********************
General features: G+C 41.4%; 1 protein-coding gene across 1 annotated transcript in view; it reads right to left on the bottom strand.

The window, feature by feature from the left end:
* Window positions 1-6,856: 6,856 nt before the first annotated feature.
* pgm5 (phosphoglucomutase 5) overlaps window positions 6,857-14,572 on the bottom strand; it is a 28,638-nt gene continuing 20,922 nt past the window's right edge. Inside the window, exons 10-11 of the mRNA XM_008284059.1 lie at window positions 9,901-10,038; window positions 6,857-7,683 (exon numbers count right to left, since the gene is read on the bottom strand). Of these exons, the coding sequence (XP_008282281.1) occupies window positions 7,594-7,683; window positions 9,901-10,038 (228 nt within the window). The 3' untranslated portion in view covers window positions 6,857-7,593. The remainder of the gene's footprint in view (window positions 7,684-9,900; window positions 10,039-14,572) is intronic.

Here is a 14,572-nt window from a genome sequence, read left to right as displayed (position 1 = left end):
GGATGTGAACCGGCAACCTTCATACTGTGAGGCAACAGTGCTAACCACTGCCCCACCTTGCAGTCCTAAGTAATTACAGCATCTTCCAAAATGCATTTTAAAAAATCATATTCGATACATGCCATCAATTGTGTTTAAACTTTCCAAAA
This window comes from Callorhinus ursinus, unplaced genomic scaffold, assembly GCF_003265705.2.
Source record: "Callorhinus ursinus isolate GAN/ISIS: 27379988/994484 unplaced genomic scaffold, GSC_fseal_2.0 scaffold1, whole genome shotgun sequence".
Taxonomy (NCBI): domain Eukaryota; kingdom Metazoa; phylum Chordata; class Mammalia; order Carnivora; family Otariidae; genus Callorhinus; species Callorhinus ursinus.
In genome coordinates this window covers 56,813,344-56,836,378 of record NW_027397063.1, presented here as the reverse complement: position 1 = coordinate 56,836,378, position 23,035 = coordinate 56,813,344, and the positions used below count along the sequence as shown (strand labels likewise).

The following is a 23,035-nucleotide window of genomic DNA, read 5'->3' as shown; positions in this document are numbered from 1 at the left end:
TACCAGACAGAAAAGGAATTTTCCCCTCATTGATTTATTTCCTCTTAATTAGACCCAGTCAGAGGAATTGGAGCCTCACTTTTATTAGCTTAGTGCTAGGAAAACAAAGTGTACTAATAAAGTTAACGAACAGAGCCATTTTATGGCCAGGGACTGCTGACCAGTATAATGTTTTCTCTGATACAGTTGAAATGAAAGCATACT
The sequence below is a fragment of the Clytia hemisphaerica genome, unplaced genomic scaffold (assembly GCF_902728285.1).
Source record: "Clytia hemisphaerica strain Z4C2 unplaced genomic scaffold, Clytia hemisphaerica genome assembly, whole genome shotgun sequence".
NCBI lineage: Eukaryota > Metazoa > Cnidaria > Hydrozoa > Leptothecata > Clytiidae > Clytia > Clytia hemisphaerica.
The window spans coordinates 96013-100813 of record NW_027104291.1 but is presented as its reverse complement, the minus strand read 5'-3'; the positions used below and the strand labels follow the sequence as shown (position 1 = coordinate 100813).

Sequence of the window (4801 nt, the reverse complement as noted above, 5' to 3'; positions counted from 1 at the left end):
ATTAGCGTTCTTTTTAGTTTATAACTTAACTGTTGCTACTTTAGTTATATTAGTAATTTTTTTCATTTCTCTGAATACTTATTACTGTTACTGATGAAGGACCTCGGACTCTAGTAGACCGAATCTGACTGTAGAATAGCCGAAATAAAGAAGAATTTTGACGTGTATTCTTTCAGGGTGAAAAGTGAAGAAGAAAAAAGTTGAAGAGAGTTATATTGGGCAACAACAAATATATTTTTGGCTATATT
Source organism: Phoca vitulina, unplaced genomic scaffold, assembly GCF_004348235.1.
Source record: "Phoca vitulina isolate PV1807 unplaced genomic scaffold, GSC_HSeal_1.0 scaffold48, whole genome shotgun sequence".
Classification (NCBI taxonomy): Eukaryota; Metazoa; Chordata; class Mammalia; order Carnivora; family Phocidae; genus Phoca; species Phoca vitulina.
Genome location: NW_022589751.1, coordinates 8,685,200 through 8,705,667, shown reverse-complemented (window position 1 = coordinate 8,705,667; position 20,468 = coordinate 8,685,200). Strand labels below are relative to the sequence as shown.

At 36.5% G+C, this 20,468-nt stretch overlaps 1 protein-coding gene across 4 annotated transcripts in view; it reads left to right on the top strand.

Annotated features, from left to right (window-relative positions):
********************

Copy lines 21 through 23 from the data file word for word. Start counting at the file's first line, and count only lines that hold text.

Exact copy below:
Classification (NCBI taxonomy): Eukaryota; Metazoa; Chordata; class Mammalia; order Carnivora; family Phocidae; genus Phoca; species Phoca vitulina.
Genome location: NW_022589751.1, coordinates 8,685,200 through 8,705,667, shown reverse-complemented (window position 1 = coordinate 8,705,667; position 20,468 = coordinate 8,685,200). Strand labels below are relative to the sequence as shown.

At 36.5% G+C, this 20,468-nt stretch overlaps 1 protein-coding gene across 4 annotated transcripts in view; it reads left to right on the top strand.